Frank Maguire
John Steinbeck had "Charley"
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By Frank Maguire
September 21, 2010

"An honest tale speeds best being plainly told." Wm Shakespeare, Richard III

"Our faith is to be a higher law...we hold that humanity was meant not to be dishonoured (sic.) by the all-powerful state, to live in the image and likeness of Him who made us." President Ronald Reagan's speech at London's Guildhall (1988)

One of my favorite books was John Steinbeck's "Travels with Charley." Not only does "Travels..." adopt a confidant colloquy in a natural intimacy, as accomplished when old friends share their life experiences, but the venerable Steinbeck tells us what he finds in the soul of America. Personally, I regard John Steinbeck to be as consummate a revealing of the American psyche as is Charles Dickens in portraying the vital spirit of England.

"Crikey," I can hear a Brit object. "More so than William Shakespeare? How dare you produce such a blasphemy?" How could I, a humble sciolist and relative dilettante ever dare reduce the great bard. I regard Dickens, vis a vis Shakespeare, as, for example, Dispensationalist theologians regard Moses in relation to Abraham.

Obviously, neither a Shakespeare nor Dickens am I — nor a Mark Twain or John Steinbeck. But I try, humbly, to emulate those great writers in my desire to present "an honest tale...plainly told." This narration I try to impart in such manner I will call "Travels with Helen," my traveling companion, co-pilot/navigator for fifty-three joyful years.

Steinbeck had his loyal canine companion and I have my faithful Helen to not only share the traveling pleasures but also to, occasionally, caution me in re. speed-limit changes and dangerous proximity to things which might go "bump" into us, be it in the day or in the night

During our recent viajar a través this extensive land called America, mi esposa bonita Helena and I visited numerous places and met some gracious persons. A highlight of our wayfaring was our detour from the Illinois interstate to the tiny town of Tampico, tucked away in the farmland purlieu in the land of Lincoln, Reagan, and John Wayne.

Tampico is the birthplace of Ronald Reagan, whom I still refer to as "Ronaldo Magnus." On a quiet Sunday afternoon, Helen and I visited 111 Main St., the home of young Ron and family.

The name Ronald Reagan elicits both adulatory praise and derogatory deprecations. I am in the former category.

It is not unusual that one who is so loved by his admirers is so hated by one's enemies who resent, with vituperation, such love. Love is, in human nature, not mitigated by indifference, it is assaulted by renitent — i.e. rejection of moral constraints — and impenitent hatred.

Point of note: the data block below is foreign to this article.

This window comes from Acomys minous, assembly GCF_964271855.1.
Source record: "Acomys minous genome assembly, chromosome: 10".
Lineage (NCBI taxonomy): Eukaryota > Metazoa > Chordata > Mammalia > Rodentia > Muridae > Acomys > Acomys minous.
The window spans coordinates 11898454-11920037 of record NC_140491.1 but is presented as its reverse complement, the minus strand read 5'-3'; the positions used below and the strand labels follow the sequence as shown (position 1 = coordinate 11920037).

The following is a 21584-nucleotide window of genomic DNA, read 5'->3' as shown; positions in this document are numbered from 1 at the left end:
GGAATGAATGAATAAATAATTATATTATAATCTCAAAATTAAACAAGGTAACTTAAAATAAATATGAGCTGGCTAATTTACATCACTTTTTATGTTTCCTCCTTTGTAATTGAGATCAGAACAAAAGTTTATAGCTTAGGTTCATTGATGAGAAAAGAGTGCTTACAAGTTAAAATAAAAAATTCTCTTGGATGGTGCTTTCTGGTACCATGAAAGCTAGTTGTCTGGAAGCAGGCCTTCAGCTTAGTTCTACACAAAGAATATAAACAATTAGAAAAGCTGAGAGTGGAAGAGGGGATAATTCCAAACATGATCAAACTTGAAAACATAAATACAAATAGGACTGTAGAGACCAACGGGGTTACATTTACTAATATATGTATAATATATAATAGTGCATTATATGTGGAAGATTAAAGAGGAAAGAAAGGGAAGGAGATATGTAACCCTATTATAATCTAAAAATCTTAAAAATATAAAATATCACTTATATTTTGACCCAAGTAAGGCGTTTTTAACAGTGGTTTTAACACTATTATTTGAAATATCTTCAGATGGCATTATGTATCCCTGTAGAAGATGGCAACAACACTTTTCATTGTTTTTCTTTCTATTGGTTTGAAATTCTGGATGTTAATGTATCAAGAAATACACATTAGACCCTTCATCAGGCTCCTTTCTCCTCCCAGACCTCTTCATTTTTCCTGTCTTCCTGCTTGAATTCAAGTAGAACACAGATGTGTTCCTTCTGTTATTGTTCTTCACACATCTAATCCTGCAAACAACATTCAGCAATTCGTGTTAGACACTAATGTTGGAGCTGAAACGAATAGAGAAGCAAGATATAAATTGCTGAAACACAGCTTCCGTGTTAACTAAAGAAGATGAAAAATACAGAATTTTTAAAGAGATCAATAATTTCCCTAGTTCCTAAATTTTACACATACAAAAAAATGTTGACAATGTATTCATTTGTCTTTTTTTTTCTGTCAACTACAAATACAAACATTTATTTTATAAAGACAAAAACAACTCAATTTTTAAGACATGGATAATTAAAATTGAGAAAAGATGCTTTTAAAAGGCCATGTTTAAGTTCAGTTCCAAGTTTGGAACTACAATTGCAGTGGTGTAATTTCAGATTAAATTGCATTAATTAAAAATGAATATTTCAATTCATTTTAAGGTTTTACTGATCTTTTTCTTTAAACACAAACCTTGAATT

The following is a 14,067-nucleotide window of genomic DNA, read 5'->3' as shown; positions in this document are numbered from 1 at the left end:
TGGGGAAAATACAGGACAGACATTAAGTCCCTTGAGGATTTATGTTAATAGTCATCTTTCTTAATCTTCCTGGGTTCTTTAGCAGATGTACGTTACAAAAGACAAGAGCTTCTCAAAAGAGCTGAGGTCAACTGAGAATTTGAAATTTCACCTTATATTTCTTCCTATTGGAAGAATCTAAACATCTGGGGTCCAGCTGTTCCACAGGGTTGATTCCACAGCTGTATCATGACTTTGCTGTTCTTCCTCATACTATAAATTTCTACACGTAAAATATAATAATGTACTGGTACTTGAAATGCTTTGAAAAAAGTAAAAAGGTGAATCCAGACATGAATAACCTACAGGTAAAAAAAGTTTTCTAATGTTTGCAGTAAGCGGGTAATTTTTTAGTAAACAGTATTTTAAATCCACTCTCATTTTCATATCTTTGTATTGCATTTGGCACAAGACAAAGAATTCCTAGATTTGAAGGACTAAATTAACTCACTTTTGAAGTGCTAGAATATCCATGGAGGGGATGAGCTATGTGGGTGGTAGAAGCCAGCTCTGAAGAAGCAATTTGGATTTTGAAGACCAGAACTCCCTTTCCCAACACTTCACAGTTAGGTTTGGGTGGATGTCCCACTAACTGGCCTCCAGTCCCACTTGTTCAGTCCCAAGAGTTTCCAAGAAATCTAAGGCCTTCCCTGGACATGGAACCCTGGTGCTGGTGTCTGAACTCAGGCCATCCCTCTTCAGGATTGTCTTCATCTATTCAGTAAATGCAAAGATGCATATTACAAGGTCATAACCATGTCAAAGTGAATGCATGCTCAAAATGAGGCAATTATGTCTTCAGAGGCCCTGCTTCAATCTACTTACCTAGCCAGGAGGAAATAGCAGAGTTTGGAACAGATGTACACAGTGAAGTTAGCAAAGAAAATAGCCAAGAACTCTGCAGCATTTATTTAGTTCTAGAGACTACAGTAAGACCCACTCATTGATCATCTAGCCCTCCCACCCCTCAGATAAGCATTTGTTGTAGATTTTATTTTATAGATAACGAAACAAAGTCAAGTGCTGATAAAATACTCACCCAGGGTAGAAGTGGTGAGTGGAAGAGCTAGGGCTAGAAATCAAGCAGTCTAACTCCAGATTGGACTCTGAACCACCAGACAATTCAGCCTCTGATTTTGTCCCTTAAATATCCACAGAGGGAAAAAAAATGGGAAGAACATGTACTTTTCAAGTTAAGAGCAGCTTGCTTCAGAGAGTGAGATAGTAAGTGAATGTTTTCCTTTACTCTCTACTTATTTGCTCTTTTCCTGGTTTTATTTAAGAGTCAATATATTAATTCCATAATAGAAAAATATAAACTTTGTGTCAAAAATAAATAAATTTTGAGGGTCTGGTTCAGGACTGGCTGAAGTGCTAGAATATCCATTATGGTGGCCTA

In today's America-loathing atmosphere of Progressivist/Fascist Socialism, Ronald Reagan is denounced as the man who interrupted the Progressive's desire to destroy the sovereignty of the United States. For about 100 years, those who regarded the Soviet Union and Communist China as the paradigms of international progress consider Ronald Reagan as an atavistic heretic who spoke of America as "The shining city upon the hill," and called lands of Communist enslavement the "evil empire."

In Margaret Thatcher's autobiography she wrote, "It was easy for lesser men to underrate Ronald Reagan, as many of his opponents had done in the past. His style of work and decision-making was apparently detached and broad-brush.... He laid down clear, general directions for his Administration, and expected his subordinates to carry them out at the level of detail. These objectives were the recovery of the American economy through tax cuts, the revival of American power by means of a defence build-up, and the reassertion of American self-confidence. Ronald Reagan succeeded in attaining these objectives because he not only advocated them; in a sense, he embodied them.... In addition to inspiring the American people, he went on to inspire the people behind the Iron Curtain by speaking honest words about the evil empire that suppressed them."

Margaret Thatcher, The Downing Street Years, copyright 1993, Harper Collins, N.Y.

I love Ronald Reagan. I had the singular opportunity to display my love in my visit to his home in Tampico. When touring his home, I saw that in the Reagan living room there is an antique upright-grand piano. As tour-guide Joan Johnson was directing me through the simple but comfortable domicile, I presumed the privilege of accompanying myself, at the old grand, as I sang a song. I said, "Ronnie, this is for you." I, then, vocalized the Irish-American classic, "If You're Irish Come into the Parlor."

As Helen and I drove off to the west, I was one of the happiest men in the world. I had done something that has never been done, as far as I know. And here I dedicate this personal experience to the millions of Americans who love Ronald Reagan, who love America, and who now face a formidable enemy as we fight to preserve our nation, to dust her off and polish her up, and to restore our "shining city upon the hill."

© Frank Maguire

 

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Frank Maguire

Frank Maguire was born in Dorchester, MA, 1938, attended schools in Massachusetts, California, and Arizona, where he completed degrees in music and English writing/Journalism. Frank has been married to Helen Isabel Maguire née Estevez of Culver City, California, since 1957. They have six children, 14 grandchildren, and 10 great grandchildren.

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